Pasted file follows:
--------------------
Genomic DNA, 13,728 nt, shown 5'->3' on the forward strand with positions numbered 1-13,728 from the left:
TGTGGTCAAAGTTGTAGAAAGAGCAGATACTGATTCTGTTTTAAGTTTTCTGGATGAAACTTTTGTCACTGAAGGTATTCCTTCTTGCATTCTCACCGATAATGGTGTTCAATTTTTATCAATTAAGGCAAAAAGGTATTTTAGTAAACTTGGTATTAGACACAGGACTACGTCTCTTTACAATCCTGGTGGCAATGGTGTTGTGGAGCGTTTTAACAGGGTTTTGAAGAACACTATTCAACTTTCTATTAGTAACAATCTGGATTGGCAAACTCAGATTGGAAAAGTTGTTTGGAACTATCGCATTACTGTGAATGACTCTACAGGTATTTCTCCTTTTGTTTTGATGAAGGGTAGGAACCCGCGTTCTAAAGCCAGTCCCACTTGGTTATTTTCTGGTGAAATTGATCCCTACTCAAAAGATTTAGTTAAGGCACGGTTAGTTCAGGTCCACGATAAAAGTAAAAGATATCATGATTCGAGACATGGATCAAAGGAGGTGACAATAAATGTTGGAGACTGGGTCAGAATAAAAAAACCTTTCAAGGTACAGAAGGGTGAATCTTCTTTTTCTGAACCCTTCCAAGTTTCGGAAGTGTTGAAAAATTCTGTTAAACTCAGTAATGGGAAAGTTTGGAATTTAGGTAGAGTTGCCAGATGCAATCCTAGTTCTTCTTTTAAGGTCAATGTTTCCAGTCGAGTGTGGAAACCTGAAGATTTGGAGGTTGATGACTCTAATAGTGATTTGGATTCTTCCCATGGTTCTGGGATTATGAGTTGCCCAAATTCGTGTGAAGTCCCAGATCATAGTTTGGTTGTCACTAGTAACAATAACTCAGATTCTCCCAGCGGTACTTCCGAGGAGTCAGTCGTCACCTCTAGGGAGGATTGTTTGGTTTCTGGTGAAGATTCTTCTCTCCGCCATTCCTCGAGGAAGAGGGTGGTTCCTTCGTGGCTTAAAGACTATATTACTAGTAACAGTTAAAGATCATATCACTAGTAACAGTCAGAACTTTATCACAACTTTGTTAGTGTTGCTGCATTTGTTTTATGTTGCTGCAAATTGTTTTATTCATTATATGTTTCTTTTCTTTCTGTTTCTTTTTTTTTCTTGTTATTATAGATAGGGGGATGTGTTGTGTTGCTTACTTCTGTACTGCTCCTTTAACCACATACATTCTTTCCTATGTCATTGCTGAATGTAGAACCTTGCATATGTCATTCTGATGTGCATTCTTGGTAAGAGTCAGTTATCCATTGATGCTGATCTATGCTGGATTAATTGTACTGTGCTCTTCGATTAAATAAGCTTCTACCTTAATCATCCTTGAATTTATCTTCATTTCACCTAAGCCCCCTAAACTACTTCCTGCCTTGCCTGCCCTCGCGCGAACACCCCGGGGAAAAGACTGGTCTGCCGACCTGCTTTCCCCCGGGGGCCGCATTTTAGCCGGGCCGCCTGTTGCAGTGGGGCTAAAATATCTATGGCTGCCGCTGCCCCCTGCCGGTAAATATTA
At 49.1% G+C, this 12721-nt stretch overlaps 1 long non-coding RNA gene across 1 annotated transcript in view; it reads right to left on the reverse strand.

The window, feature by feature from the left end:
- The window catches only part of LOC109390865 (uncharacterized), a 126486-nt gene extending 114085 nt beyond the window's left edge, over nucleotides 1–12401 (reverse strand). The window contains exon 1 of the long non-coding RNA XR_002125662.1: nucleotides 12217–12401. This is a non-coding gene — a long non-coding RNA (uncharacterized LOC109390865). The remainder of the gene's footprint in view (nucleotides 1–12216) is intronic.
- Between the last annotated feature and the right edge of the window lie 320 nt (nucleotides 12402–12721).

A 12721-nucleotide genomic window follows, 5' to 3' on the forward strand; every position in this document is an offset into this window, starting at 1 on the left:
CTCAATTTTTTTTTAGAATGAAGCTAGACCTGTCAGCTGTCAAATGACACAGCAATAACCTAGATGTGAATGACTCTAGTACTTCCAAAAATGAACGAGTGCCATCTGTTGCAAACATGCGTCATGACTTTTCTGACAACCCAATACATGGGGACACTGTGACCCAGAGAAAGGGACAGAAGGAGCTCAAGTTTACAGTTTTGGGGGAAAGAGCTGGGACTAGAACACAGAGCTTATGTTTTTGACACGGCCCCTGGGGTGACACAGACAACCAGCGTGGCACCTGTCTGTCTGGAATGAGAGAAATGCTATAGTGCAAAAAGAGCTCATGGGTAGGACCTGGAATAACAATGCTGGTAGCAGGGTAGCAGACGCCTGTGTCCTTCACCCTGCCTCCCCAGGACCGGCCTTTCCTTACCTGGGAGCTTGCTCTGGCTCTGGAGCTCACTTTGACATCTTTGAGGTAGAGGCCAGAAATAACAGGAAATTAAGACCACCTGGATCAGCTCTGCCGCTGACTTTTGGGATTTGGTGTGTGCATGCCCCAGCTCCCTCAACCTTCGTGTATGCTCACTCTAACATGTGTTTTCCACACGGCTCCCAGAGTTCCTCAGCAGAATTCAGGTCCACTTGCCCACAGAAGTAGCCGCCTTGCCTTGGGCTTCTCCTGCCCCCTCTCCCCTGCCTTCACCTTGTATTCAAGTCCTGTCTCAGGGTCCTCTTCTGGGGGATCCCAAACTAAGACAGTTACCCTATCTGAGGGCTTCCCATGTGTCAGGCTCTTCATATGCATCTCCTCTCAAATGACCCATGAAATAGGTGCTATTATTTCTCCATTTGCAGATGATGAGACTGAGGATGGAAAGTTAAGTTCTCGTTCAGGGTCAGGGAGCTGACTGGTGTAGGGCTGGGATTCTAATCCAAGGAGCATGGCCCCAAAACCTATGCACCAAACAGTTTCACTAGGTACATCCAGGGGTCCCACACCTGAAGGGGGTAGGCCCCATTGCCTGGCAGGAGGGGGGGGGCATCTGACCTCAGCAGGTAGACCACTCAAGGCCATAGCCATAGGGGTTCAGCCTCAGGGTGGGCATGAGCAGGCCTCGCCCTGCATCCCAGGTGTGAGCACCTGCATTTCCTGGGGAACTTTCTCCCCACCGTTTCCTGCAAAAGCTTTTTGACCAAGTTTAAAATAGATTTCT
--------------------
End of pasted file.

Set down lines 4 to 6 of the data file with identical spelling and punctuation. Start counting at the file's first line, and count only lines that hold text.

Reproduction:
The window, feature by feature from the left end:
- The window catches only part of LOC109390865 (uncharacterized), a 126486-nt gene extending 114085 nt beyond the window's left edge, over nucleotides 1–12401 (reverse strand). The window contains exon 1 of the long non-coding RNA XR_002125662.1: nucleotides 12217–12401. This is a non-coding gene — a long non-coding RNA (uncharacterized LOC109390865). The remainder of the gene's footprint in view (nucleotides 1–12216) is intronic.
- Between the last annotated feature and the right edge of the window lie 320 nt (nucleotides 12402–12721).